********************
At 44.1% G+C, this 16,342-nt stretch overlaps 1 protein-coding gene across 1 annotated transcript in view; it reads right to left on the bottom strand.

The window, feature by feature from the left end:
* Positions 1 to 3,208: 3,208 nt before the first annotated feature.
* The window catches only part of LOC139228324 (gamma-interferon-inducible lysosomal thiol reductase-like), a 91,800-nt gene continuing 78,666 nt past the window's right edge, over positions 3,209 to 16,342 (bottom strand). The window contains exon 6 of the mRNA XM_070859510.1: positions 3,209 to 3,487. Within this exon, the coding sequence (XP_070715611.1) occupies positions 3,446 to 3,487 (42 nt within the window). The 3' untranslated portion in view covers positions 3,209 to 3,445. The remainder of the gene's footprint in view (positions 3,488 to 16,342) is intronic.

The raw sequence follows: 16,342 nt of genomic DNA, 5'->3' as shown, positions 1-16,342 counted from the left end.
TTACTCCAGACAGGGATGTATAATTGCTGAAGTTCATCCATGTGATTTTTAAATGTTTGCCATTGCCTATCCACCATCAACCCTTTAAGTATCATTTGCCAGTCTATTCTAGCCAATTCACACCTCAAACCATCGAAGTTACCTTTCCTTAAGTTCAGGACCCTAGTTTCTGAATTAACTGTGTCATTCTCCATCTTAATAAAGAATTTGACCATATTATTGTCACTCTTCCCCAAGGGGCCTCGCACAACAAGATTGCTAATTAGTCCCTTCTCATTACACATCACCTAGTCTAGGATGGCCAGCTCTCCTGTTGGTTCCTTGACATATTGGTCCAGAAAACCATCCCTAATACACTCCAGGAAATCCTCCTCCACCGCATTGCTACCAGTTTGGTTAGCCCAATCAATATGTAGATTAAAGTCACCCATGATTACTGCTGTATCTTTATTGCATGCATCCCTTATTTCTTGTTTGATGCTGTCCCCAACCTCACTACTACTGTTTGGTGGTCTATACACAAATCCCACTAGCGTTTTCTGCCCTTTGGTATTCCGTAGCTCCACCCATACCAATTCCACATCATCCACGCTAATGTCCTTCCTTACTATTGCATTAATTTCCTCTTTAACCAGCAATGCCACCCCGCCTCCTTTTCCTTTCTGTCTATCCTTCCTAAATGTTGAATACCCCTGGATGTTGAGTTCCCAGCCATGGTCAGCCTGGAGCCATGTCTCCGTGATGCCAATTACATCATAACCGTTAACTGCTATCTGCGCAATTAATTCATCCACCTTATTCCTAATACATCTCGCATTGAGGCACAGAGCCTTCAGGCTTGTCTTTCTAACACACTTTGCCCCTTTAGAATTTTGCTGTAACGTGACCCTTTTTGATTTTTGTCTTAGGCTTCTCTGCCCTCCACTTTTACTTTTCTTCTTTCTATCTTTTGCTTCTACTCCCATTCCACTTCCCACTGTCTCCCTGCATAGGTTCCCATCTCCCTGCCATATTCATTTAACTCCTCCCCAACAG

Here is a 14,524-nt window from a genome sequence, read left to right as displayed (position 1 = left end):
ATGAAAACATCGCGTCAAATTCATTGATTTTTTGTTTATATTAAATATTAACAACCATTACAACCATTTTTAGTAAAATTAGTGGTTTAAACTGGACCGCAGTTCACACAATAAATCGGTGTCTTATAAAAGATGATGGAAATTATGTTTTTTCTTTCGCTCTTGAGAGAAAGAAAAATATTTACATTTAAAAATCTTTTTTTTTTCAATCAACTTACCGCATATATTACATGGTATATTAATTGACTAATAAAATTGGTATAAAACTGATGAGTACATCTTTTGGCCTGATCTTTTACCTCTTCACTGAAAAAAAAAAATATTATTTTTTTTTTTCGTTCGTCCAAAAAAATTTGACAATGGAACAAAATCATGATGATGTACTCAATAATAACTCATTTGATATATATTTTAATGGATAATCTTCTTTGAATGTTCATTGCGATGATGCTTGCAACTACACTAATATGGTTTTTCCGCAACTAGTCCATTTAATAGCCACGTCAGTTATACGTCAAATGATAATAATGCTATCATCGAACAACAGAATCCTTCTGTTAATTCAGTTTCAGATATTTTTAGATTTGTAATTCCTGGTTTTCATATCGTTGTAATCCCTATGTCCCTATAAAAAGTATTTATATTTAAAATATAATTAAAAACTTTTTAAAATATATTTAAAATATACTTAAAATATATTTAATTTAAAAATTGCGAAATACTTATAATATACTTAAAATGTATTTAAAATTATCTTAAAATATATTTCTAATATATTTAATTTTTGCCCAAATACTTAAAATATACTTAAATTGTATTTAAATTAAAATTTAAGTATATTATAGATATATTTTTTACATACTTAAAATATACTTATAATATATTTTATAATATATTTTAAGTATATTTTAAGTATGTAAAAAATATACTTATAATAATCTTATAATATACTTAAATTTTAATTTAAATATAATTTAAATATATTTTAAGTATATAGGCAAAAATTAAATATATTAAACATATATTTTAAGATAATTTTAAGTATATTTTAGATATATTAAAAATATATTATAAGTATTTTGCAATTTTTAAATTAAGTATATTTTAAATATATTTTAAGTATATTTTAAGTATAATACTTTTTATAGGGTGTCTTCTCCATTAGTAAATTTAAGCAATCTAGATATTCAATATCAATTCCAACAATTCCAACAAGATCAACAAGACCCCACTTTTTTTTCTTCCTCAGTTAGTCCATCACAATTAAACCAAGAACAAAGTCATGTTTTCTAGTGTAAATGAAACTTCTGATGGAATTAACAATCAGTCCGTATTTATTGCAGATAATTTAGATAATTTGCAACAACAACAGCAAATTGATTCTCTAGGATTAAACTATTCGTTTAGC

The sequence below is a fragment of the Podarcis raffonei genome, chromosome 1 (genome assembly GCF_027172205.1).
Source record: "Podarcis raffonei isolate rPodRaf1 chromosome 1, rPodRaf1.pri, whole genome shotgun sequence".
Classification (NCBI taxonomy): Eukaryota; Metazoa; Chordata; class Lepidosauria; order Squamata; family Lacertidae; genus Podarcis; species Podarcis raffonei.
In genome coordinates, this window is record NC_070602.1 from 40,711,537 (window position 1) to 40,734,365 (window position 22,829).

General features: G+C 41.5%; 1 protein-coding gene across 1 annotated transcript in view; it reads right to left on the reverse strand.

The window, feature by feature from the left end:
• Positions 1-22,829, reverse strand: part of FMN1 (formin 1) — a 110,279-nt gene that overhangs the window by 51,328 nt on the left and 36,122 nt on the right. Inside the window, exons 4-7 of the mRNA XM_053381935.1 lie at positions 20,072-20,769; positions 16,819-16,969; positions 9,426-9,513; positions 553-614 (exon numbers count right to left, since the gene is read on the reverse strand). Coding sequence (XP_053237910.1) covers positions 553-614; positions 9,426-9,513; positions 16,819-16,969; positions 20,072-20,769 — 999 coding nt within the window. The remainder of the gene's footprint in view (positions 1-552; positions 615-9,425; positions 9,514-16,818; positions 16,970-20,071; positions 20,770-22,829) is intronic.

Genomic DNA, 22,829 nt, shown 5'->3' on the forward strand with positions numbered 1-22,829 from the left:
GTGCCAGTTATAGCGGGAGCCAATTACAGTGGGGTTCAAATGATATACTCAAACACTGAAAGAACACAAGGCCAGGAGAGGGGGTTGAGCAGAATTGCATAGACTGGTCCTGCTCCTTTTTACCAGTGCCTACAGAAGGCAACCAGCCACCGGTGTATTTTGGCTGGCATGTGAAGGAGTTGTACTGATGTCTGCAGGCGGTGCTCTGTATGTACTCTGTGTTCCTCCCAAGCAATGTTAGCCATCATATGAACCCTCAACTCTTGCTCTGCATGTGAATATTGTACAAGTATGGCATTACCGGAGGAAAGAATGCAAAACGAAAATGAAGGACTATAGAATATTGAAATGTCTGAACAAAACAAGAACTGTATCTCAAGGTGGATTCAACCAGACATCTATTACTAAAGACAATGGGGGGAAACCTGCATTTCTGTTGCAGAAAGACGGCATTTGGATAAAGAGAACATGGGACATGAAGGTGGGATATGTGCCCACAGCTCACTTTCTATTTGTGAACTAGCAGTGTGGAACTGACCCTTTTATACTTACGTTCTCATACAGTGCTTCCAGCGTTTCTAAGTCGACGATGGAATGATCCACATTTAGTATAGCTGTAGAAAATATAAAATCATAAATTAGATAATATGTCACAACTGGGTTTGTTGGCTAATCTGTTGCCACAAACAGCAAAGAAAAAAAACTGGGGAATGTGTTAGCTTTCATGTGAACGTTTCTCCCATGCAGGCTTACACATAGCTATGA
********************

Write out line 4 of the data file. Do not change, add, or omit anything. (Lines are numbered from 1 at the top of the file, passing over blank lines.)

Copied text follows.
* The window catches only part of LOC139228324 (gamma-interferon-inducible lysosomal thiol reductase-like), a 91,800-nt gene continuing 78,666 nt past the window's right edge, over positions 3,209 to 16,342 (bottom strand). The window contains exon 6 of the mRNA XM_070859510.1: positions 3,209 to 3,487. Within this exon, the coding sequence (XP_070715611.1) occupies positions 3,446 to 3,487 (42 nt within the window). The 3' untranslated portion in view covers positions 3,209 to 3,445. The remainder of the gene's footprint in view (positions 3,488 to 16,342) is intronic.